The Afro-Colombian Solidarity Network (ACSN) strongly condemns the recent murders of land activists, forced disappearances of Afro-Colombian members of La Toma and Cajambre community councils, and new paramilitary threats against Afro-Colombian, indigenous and internally displaced leaders. These attacks and threats are part of a strategy to deny Afro-Colombians, indigenous populations, and mestizos of their rights to the land. ACSN calls upon U.S. authorities to urge the Government of Colombia to protect human rights defenders and bring the perpetrators and intellectual authors of these crimes to justice.
On March 26, 2011, six men wearing ski masks entered the hamlet of Del Hato Santa Marta, La Toma (Northern Cauca) and attempted to steal gold that was mined over the course of one week by the small mining company owned by the community council of La Toma. These men threatened and intimidated the persons who were present and proceeded to take Mr. Rafael Ararat hostage. This incident comes after members of the community of La Toma received death threats on multiple occasions in the past two years. Activists including ACSN have denounced these threats to the Colombian and U.S. authorities. Colombia agreed to take action at an Inter-American Commission Hearing at the Organization of Americans States. Yet up until now, Colombia has done little to guarantee the protection of members of this community and to strengthen their land rights.
On March 2nd, Ana Julia Rentería, Afro-Colombian leader and President of the Community Council of the Cajambre River, and her husband, Miguel Santos Rentería, were forced by unknown men to attend a “meeting” away from their home. There is no information on Ana Julia and Miguel’s whereabouts since their disappearance. Ms. Rentería is a prominent Afro-Colombian community leader and the mother of nine children.
The aforementioned disappearances of Afro-Colombians come after the February disappearance of environmentalist and former employee of CENSAT Agua Viva/Friends of the Earth, Sandra Viviana Cuellar Gallego. Ms. Cuellar was working with Yanacoca indigenous communities on the Cauca River and assisting with the Yumbó municipality environmental development plan. While her ID, cell phone and other personal belongings have been found, her whereabouts remain unknown. Ms. Cuellar is a long time advocate for the environmental rights of Afro-Colombian and indigenous communities.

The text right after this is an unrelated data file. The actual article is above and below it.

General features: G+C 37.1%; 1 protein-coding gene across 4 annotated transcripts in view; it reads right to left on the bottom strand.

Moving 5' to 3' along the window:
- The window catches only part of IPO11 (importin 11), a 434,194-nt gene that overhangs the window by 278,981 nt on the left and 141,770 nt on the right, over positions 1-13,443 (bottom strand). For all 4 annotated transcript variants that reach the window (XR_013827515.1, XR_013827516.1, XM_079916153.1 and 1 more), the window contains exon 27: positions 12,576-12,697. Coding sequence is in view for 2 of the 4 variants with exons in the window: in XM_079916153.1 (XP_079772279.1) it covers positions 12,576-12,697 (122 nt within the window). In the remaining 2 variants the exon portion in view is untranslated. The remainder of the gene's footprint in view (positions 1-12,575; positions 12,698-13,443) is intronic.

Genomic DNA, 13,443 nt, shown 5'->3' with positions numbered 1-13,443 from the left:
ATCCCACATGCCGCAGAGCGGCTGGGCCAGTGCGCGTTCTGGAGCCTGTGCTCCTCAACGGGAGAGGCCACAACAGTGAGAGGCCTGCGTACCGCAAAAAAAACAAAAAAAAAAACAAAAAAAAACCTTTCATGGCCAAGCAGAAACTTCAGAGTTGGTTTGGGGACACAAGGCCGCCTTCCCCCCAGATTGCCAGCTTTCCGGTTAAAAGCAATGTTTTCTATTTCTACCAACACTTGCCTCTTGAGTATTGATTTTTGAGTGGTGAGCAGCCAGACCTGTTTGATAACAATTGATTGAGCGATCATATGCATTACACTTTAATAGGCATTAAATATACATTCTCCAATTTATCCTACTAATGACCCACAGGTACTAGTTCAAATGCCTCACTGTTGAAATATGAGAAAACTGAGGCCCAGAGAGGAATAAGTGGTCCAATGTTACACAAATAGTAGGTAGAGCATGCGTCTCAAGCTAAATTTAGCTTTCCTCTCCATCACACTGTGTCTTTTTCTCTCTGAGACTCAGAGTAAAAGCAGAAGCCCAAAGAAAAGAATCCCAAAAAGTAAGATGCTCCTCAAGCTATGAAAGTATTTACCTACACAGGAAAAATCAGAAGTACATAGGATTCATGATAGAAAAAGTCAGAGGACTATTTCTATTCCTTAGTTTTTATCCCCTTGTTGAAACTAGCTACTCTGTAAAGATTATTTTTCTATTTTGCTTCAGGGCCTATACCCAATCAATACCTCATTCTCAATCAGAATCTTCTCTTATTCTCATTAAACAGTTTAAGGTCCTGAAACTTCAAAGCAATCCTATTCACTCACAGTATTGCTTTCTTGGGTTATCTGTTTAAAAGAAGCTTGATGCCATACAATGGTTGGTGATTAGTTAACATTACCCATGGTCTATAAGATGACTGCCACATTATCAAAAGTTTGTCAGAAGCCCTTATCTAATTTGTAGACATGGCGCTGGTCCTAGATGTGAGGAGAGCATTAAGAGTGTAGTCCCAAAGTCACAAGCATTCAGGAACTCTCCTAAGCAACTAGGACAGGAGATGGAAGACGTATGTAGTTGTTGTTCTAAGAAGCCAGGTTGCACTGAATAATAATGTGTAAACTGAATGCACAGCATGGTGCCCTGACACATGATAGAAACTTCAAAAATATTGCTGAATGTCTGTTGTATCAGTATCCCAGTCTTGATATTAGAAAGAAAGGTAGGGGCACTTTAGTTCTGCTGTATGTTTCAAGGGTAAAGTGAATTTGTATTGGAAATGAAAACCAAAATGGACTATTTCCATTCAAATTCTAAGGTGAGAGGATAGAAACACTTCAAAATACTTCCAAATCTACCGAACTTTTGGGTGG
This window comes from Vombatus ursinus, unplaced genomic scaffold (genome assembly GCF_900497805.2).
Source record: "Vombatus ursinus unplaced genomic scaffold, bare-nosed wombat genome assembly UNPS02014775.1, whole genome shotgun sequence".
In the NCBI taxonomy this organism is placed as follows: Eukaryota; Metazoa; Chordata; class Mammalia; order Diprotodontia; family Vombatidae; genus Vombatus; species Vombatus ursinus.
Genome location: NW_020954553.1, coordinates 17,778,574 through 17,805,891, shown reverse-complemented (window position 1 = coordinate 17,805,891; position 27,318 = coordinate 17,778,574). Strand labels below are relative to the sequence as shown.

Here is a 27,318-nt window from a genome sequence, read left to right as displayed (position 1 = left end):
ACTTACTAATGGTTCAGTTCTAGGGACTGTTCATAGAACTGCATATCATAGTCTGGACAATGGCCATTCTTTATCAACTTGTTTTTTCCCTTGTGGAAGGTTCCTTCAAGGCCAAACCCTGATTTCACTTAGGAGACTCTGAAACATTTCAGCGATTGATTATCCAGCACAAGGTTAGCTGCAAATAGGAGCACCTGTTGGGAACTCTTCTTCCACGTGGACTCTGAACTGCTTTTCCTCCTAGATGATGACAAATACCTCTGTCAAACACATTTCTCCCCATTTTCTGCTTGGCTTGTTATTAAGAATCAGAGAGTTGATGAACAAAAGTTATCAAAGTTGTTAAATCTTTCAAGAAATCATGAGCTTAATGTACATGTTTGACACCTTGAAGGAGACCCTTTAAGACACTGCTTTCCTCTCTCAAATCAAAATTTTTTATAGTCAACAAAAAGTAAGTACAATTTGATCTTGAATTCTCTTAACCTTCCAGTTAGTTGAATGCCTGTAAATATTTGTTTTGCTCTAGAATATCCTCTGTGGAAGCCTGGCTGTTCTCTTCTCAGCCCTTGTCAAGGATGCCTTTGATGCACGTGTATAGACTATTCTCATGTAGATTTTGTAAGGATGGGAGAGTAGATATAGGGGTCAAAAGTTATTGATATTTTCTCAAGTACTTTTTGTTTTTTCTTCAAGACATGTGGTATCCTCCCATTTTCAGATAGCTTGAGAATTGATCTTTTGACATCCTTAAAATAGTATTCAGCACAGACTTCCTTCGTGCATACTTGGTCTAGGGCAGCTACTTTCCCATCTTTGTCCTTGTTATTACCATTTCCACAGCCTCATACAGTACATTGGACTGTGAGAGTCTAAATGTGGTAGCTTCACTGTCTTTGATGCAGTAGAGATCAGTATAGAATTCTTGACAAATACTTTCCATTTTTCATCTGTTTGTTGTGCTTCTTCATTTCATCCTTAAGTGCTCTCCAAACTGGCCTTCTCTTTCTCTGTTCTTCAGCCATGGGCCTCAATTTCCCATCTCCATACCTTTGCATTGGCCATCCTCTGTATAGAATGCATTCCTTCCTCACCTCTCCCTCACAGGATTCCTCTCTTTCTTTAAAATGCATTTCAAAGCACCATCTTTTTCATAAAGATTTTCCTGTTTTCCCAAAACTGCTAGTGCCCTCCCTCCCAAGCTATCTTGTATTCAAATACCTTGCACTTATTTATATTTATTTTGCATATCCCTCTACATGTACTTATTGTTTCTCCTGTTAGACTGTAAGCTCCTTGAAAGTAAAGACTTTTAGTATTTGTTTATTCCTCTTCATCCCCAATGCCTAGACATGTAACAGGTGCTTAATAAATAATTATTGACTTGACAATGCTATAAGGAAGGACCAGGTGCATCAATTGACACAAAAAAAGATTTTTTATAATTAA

On March 22 and 23, three community leaders that advocated for land rights were murdered within a 24 hour period. On Tuesday, March 22nd Bernardo Ríos Londoño, member of the Community of Peace San José de Apartadó (Antioquia), who has long fought for the community’s right to not be displaced from their lands, was murdered. The next day, March 23rd, David Góez Rodríguez, a leader from the land restitution process in Tulapas, Turbo municipality (Antioquia), was killed in a shopping center in Medellín. On that same day, Ever Verbel Rocha, a land rights activist in San Onofre (Sucre) was mortally wounded and later died. According to CODHES, over 44 internally displaced activists, many of whom were advocating for their land rights, have been assassinated in recent years. Other activists killed in recent months include Zoraida Acevedo Vargas from Tibú (Norte de Santander), who was murdered in front of her family on March 12, and Maussa Contreras, a land rights activist from Urabá who was brutally murdered in San Juan de Nepomuceno (Bolívar) in December 2010.
On March 14th, a long list of Afro-Colombian, human rights, IDP, indigenous organizations and prominent journalists received a new email death threat from the paramilitary group the Black Eagles. This threat follows several received in the last year with the latest arriving on February 15th. Several Afro-Colombian organizations advocating for their human rights and territorial rights in Chocó, Nariño, Cauca and Bogotá are listed on this threat.
On March 27, unknown men barged into the Justice and Peace Commission’s (Comisión de Justicia y Paz, CJP) office in Curvaradó and ransacked CJP’s archives and publications. Additionally, after CJP denounced the collusion of the armed forces and the Black Eagles during a hearing at the Inter-American Human Rights Commission (IACHR) on that same day, a Colombian general assigned by the government to the IACHR called CJP’s delegate a liar. These attacks on CJP occur in the context of a constant defamation campaign against the organization. CJP is a human rights organization that accompanies Afro-Colombian, indigenous, and mestizocommunities in several regions of the country.
The above mentioned cases indicate that the Santos administration is not taking sufficient steps to guarantee the safety and security of land rights activists, IDPs and Afro-Colombian leaders. ACSN urges the U.S. State Department not to certify Colombia for complying with human rights requirements. Certification, and the subsequent release of military aid to Colombia, sends the wrong message in the midst of an environment where the safety and rights of Afro-Colombian, indigenous, and other human rights defenders is not guaranteed. U.S. members of Congress must also urge the Colombian government to significantly reduce impunity in land rights cases and strengthen and protect Afro-Colombian and indigenous territorial rights prior to consideration of the US-Colombia FTA.
For further information please contact Anthony Dest of WOLA at (202) 797-2171 or email@example.com; or Charo Mina Rojas of PCN International Working Group at (434) 760-0663 or firstname.lastname@example.org